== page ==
The Times They Are a-Changin’, But God Isn’t

The Times They Are a-Changin’, But God Isn’t

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Scripture: Lamentations 5:1-22

My good friend, David, is the Sr. Pastor at St. Paul’s United Methodist Church in Rochester, Michigan. He called me at home Wednesday night just to see how things are going with me, my family, and with our congregation here in Adrian. It was a great to connect with him, and to hear about how their congregation is responding to the health current crisis.

One of the things we’re both experiencing—and I can say with certainty that 99% percent of all churches in our country are experiencing right now—is that we’re trying to figure out how to do church according to a brand new paradigm. Every pastor and every congregation is in the same place right now. From mega-churches all the way down to small country churches, we’re all in the same place. We’re scrambling to figure out how to be the church and do church under conditions we’ve never had to deal with before. David said he heard it described as trying to build the jet while we’re flying. From where I sit, that’s exactly how it feels! I’ve used nautical imagery to describe the feeling of trying to build something while it’s moving, that we’re trying to build the boat while it’s sailing.  But the vessel we’re all in right now is moving a lot faster than a ship; it’s a jet, and we’re all trying to build it while it’s flying through the air at 600 mph!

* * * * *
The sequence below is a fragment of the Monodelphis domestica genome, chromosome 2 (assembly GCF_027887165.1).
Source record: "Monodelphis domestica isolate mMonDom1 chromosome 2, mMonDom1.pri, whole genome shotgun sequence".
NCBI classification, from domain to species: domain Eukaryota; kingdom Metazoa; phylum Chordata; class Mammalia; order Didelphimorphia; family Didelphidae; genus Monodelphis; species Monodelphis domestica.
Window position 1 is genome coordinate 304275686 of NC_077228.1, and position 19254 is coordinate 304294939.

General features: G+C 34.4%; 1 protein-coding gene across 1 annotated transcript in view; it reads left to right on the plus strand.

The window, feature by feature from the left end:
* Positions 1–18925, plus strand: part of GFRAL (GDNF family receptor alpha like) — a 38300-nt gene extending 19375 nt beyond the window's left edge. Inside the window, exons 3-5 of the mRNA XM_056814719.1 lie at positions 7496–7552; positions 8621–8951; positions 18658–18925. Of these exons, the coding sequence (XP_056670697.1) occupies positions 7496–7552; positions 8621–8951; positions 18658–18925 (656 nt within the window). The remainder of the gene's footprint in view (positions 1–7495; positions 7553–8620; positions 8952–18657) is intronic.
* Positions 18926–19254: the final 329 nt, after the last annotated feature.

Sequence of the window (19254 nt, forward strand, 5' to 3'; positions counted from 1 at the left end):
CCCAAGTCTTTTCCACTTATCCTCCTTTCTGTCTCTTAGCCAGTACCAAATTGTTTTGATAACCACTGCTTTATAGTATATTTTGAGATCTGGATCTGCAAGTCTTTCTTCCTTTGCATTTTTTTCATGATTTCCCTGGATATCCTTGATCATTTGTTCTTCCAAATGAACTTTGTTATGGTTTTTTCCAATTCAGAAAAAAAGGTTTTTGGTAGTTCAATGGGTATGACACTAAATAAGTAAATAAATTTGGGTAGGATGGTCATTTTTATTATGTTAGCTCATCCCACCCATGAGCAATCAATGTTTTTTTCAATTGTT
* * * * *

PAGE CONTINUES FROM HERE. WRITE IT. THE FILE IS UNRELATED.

Of course, one of the biggest unknowns right now is how long our current state of things will go on. Clearly, it won’t go on forever. These types of events always run their course. But at this point in time, we don’t know if it’ll become a seasonal issue, like the seasonal flu. Or if it’ll be something that’s more situational, like the ebola virus, or measles, or chickenpox. We don’t know how long it’ll be until there’s a vaccine available for the general public. But as it concerns our current state of semi-lockdown, we know it’ll pass. Unfortunately, probably not until things get worse before they get better, but it won’t be this way forever – thanks be to God!